‘What’re you looking at?’ He snarls at them. ‘You’re all a bunch of fucking assholes. You know why? You don’t have the guts to be what you wanna be. You need people like me. You need people like me so you can point your fucking fingers and say, “That’s the bad guy.”’
And the same lines Moammar Gaddafi could level at the pampered elites now turning their fat-necked heads away from him. As he withdraws deeper into his own dark shadow, unleashing terror in his wake, he can scoff warily at contradiction in the midst of the conundrum. What still keeps him at least militarily if not politically afloat are guns and troops paid for and trained through lucrative arrangements made with the same governments that pile scorn and threaten economic sanctions against his regime. As he clings grimly to his last strongholds in and around Tripoli a montage-sequence of friendly handshakes can play out as an epic film on his deranged mind. Tony Blair, on his ill-fated ‘Blair-well’ tour of Africa, grins as he holds the dictator’s hand, the body language of an artful dodger. The cheeky smile promises ‘cooperation in the training of specialized military units, special forces and border security units’ as long as petrol keeps pumping and ‘war on terror’ knows no borders. Gaddafi is in on the joke.
On the photo with the British leader he never takes his sunglasses off. On the cinemascope screen of his mind other players may have bit parts or drift ineptly across black hangings in front of which Bedouin drama consumes all reality. Faces of Nat Rothschild, Silvio Berlusconi and Marco Tronchetti float by. Yes, Gaddafi is bad. It’s hard not to feel guttural disgust at his pompous pose. He stole all he could from his own people. He left hordes of unemployed and lost young men to watch as his ego trip of oil-lunacy shape-shifted into their worst nightmare. Surrounded by extravagant cohorts of female bodyguards and Serbian mercenaries who learned their deadly trade slaughtering Muslims in Bosnian killing fields, he will fight until his last bubble bursts. He has no scruples just a madly poetic vision of his grand-standing self. He is more than bad. He is rotten to the core, a dead ringer to Al Pacino’s stunning creation in Scarface.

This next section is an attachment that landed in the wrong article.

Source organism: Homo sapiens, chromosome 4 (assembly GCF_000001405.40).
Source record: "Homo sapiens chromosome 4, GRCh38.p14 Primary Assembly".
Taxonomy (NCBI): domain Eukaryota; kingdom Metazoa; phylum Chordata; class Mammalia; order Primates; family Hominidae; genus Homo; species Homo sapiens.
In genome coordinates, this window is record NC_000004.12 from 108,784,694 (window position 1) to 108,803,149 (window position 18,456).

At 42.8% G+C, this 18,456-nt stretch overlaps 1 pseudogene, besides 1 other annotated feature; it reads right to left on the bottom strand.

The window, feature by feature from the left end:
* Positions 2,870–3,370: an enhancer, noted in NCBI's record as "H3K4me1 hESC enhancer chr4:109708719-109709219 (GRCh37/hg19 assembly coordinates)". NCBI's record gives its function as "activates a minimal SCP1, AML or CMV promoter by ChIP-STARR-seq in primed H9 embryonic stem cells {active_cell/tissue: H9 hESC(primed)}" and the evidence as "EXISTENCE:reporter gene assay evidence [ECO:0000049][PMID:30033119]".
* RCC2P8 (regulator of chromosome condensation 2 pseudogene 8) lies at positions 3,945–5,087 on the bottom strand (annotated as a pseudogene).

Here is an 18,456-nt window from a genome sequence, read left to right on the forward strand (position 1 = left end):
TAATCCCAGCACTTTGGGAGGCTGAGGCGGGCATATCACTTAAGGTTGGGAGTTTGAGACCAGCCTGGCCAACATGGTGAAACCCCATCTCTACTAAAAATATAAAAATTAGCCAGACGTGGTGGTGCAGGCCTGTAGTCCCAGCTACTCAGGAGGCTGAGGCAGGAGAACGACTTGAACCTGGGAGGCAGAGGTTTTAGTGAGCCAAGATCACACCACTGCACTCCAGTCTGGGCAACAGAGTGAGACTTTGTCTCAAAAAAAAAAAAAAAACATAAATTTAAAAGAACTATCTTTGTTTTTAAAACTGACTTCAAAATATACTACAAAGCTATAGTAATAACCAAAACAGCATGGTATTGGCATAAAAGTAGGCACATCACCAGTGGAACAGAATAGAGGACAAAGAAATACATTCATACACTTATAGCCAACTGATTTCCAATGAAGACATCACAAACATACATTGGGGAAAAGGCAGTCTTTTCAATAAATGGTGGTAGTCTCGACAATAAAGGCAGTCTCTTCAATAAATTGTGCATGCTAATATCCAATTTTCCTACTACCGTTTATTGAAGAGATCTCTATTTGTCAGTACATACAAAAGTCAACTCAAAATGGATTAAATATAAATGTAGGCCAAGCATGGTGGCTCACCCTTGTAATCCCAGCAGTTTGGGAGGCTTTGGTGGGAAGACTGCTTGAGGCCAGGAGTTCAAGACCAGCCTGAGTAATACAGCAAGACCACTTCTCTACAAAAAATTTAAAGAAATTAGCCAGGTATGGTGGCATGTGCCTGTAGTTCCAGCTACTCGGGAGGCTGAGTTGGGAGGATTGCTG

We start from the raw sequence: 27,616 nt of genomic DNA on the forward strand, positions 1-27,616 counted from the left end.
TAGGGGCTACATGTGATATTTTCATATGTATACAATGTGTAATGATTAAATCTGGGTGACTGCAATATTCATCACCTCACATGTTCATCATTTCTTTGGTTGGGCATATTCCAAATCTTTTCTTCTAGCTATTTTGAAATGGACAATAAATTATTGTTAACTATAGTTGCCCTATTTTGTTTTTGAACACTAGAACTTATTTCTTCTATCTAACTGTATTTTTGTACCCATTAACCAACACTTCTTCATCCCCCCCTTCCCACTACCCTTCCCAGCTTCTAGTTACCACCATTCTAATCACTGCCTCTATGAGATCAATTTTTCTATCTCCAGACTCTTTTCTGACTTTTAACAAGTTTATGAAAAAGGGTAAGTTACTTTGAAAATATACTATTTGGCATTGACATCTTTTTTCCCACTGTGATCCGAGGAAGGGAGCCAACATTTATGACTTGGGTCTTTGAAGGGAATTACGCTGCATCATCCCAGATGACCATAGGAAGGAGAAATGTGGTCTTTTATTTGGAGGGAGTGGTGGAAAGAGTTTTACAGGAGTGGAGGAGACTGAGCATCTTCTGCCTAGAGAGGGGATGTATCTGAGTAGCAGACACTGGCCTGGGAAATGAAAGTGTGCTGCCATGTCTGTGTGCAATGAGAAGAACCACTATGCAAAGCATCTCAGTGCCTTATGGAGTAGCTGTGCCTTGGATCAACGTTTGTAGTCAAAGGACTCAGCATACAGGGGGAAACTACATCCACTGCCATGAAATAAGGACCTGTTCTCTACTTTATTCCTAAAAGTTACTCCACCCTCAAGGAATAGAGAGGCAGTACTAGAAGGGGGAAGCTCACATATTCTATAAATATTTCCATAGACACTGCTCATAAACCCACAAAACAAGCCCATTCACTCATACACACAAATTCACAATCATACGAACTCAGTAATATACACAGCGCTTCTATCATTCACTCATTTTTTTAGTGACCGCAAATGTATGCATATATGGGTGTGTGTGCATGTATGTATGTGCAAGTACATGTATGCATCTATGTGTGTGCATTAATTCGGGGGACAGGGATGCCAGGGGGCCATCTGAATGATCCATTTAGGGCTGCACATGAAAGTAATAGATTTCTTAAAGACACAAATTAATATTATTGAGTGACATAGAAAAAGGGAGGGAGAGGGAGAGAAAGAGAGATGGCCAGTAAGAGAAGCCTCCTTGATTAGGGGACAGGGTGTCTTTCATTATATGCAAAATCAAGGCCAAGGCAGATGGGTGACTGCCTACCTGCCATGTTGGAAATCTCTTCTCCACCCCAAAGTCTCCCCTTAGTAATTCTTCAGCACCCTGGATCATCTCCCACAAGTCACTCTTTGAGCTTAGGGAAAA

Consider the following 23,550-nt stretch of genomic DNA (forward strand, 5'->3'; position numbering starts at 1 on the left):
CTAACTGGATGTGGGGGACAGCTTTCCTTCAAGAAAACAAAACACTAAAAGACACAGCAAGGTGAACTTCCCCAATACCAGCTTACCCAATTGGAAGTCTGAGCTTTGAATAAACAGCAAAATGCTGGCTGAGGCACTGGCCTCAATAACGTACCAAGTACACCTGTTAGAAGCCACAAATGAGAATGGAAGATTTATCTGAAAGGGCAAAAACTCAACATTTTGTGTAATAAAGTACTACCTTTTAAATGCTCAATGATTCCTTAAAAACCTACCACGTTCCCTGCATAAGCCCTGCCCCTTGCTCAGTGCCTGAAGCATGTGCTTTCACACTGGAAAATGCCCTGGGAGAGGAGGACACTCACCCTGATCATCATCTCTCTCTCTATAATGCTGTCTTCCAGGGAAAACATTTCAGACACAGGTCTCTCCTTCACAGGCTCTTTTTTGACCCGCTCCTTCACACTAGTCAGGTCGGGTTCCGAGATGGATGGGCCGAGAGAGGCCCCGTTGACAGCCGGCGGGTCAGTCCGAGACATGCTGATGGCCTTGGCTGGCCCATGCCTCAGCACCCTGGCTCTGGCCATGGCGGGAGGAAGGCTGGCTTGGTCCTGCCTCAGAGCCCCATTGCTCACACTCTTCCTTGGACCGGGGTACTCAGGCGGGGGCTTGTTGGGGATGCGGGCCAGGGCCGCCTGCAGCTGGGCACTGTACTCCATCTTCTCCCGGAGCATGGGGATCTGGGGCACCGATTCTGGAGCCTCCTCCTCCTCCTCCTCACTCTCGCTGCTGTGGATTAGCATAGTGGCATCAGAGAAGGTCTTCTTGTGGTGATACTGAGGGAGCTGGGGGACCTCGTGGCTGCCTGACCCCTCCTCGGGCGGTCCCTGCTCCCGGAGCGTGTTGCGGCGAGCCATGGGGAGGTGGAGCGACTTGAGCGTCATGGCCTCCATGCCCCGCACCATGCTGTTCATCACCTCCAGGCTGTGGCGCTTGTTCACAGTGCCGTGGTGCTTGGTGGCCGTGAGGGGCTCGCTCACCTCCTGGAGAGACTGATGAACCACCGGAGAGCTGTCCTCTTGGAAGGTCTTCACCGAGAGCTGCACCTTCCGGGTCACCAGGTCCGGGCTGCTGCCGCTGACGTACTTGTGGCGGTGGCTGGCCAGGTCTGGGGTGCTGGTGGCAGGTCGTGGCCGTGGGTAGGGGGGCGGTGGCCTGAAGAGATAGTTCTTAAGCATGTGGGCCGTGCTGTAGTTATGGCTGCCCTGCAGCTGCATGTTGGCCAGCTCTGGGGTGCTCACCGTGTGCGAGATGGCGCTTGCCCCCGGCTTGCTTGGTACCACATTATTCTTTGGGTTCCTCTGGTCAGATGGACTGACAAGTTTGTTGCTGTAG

And, just like Tony Montana he is unafraid of dying in action. He would charge the sky if it offended him, with his little friend, the trusted Kalashnikov, in hand. It would mean only more fame and posthumous glory. Yet in his feverish stupor and freakish delirium he knows the score. After the outrages of Iraq, Uncle Sam can never again intervene in the Arab world without being seen as brutal colonial invader. The American dream of global domination is slowly fading to black, drowning wearily in the oily sands of blood soaked deserts. Their world machine for manipulating the public opinion of the colonized mind is stammering dangerously, sounding ever more like Colin Firth’s Oscar winning King’s Speech. Europe, across the Mediterranean, is waiting sadly in its candy-coloured Disneyland periphery, like a toothless whore eying the next deep-pocketed trick. China and Russia never minded more bloody tyranny. As long as petrol keeps pumping Mad Colonel will stand a fair chance of another renewal, a sunset comeback along burned roads and cadaver-festooned highways. So make way for him, let him pass. Yes, he is the bad guy, staring right into your eyes.
‘So what that make you? Good?
You’re no good. You just know how to hide –
how to lie. Me I don’t have that problem.
Me, I always tell the truth – even when I lie.
So say goodnight to the bad guy… Come on…
It’s the last time you gonna see a bad guy like me again.
Let me tell you.
Come on, make way for the bad guy. There’s a bad guy coming through.
Better get out of his way!’
Rajko Radovic is a filmmaker and freelance journalist based in Canada.